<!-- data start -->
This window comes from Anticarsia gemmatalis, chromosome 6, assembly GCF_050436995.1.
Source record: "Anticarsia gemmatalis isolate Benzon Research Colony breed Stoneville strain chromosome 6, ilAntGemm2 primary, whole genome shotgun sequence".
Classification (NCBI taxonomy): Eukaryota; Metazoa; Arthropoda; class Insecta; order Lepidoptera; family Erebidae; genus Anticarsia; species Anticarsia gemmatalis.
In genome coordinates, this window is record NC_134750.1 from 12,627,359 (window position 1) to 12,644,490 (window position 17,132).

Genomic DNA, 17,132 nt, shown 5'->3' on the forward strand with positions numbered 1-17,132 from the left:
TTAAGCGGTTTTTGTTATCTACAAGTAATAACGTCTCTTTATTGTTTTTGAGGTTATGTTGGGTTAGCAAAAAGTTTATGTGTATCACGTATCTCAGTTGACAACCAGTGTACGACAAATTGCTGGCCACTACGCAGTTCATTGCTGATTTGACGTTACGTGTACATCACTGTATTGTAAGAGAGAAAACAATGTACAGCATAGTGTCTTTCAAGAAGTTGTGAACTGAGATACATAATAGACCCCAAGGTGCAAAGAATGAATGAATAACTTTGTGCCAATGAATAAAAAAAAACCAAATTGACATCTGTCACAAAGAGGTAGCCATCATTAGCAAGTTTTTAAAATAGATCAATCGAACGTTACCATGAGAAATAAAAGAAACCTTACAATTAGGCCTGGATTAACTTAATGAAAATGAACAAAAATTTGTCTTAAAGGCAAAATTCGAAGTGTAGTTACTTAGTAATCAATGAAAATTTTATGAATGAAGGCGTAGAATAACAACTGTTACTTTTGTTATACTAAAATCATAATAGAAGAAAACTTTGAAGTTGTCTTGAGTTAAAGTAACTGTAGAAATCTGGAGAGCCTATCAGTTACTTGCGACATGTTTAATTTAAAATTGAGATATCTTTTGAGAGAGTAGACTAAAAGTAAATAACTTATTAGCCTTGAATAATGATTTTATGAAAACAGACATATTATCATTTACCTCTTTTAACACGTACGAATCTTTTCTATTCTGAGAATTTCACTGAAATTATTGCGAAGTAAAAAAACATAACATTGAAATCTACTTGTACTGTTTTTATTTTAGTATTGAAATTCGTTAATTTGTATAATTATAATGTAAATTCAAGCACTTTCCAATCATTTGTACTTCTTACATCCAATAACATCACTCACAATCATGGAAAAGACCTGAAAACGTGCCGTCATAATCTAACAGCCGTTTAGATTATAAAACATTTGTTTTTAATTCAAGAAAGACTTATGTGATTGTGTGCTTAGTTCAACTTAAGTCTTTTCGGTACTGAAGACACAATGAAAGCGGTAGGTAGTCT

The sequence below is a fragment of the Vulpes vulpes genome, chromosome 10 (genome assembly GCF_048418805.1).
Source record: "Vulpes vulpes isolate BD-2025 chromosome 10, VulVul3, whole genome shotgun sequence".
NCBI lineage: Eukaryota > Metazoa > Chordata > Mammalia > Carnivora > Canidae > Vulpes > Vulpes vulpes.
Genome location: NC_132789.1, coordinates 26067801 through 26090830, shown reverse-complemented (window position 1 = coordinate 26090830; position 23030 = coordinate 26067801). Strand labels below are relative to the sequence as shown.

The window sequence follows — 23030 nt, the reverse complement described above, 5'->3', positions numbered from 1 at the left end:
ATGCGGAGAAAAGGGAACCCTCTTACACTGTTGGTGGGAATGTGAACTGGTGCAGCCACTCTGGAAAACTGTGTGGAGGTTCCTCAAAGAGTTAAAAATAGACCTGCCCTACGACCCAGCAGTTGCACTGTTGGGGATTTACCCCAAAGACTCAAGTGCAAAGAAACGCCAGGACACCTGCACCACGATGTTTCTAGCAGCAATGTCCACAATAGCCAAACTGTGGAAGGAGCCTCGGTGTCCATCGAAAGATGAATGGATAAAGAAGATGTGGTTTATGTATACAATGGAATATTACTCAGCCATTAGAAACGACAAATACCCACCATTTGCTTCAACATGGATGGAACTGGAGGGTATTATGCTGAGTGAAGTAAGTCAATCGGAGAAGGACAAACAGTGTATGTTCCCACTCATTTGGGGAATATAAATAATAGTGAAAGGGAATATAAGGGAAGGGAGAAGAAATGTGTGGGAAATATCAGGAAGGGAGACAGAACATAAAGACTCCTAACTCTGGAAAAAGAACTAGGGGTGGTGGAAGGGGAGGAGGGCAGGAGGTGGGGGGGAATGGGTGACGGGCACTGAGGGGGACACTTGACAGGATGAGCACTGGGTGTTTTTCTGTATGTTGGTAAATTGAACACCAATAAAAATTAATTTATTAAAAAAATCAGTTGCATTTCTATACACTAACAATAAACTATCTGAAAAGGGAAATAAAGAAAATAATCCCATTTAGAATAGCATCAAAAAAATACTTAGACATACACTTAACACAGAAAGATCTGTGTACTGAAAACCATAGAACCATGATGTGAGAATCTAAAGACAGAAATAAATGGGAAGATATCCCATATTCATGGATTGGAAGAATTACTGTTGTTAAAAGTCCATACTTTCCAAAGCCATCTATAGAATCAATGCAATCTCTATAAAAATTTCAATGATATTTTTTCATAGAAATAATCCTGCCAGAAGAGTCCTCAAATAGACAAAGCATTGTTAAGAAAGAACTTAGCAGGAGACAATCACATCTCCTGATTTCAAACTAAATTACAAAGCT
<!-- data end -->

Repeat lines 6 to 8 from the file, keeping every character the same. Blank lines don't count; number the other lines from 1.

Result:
TTAAGCGGTTTTTGTTATCTACAAGTAATAACGTCTCTTTATTGTTTTTGAGGTTATGTTGGGTTAGCAAAAAGTTTATGTGTATCACGTATCTCAGTTGACAACCAGTGTACGACAAATTGCTGGCCACTACGCAGTTCATTGCTGATTTGACGTTACGTGTACATCACTGTATTGTAAGAGAGAAAACAATGTACAGCATAGTGTCTTTCAAGAAGTTGTGAACTGAGATACATAATAGACCCCAAGGTGCAAAGAATGAATGAATAACTTTGTGCCAATGAATAAAAAAAAACCAAATTGACATCTGTCACAAAGAGGTAGCCATCATTAGCAAGTTTTTAAAATAGATCAATCGAACGTTACCATGAGAAATAAAAGAAACCTTACAATTAGGCCTGGATTAACTTAATGAAAATGAACAAAAATTTGTCTTAAAGGCAAAATTCGAAGTGTAGTTACTTAGTAATCAATGAAAATTTTATGAATGAAGGCGTAGAATAACAACTGTTACTTTTGTTATACTAAAATCATAATAGAAGAAAACTTTGAAGTTGTCTTGAGTTAAAGTAACTGTAGAAATCTGGAGAGCCTATCAGTTACTTGCGACATGTTTAATTTAAAATTGAGATATCTTTTGAGAGAGTAGACTAAAAGTAAATAACTTATTAGCCTTGAATAATGATTTTATGAAAACAGACATATTATCATTTACCTCTTTTAACACGTACGAATCTTTTCTATTCTGAGAATTTCACTGAAATTATTGCGAAGTAAAAAAACATAACATTGAAATCTACTTGTACTGTTTTTATTTTAGTATTGAAATTCGTTAATTTGTATAATTATAATGTAAATTCAAGCACTTTCCAATCATTTGTACTTCTTACATCCAATAACATCACTCACAATCATGGAAAAGACCTGAAAACGTGCCGTCATAATCTAACAGCCGTTTAGATTATAAAACATTTGTTTTTAATTCAAGAAAGACTTATGTGATTGTGTGCTTAGTTCAACTTAAGTCTTTTCGGTACTGAAGACACAATGAAAGCGGTAGGTAGTCT

The sequence below is a fragment of the Vulpes vulpes genome, chromosome 10 (genome assembly GCF_048418805.1).
Source record: "Vulpes vulpes isolate BD-2025 chromosome 10, VulVul3, whole genome shotgun sequence".